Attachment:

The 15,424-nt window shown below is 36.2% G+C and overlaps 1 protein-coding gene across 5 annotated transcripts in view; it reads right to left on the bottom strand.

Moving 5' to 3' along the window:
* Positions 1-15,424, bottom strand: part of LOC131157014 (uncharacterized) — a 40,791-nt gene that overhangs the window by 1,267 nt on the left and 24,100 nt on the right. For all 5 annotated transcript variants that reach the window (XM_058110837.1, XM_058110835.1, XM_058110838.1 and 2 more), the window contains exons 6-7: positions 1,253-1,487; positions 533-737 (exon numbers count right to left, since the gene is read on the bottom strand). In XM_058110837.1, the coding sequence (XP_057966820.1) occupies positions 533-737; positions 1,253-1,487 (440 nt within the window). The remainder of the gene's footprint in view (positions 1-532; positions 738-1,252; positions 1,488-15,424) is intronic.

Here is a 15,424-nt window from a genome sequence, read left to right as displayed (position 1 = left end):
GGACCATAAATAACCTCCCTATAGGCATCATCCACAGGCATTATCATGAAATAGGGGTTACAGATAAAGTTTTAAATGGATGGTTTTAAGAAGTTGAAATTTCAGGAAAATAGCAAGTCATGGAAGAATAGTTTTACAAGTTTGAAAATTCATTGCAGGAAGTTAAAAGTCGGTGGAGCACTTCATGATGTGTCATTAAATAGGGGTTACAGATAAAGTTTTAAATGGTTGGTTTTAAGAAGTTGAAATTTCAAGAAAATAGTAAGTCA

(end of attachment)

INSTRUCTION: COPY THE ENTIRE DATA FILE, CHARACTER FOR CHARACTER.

The 15,424-nt window shown below is 36.2% G+C and overlaps 1 protein-coding gene across 5 annotated transcripts in view; it reads right to left on the bottom strand.

Moving 5' to 3' along the window:
* Positions 1-15,424, bottom strand: part of LOC131157014 (uncharacterized) — a 40,791-nt gene that overhangs the window by 1,267 nt on the left and 24,100 nt on the right. For all 5 annotated transcript variants that reach the window (XM_058110837.1, XM_058110835.1, XM_058110838.1 and 2 more), the window contains exons 6-7: positions 1,253-1,487; positions 533-737 (exon numbers count right to left, since the gene is read on the bottom strand). In XM_058110837.1, the coding sequence (XP_057966820.1) occupies positions 533-737; positions 1,253-1,487 (440 nt within the window). The remainder of the gene's footprint in view (positions 1-532; positions 738-1,252; positions 1,488-15,424) is intronic.

Here is a 15,424-nt window from a genome sequence, read left to right as displayed (position 1 = left end):
GGACCATAAATAACCTCCCTATAGGCATCATCCACAGGCATTATCATGAAATAGGGGTTACAGATAAAGTTTTAAATGGATGGTTTTAAGAAGTTGAAATTTCAGGAAAATAGCAAGTCATGGAAGAATAGTTTTACAAGTTTGAAAATTCATTGCAGGAAGTTAAAAGTCGGTGGAGCACTTCATGATGTGTCATTAAATAGGGGTTACAGATAAAGTTTTAAATGGTTGGTTTTAAGAAGTTGAAATTTCAAGAAAATAGTAAGTCA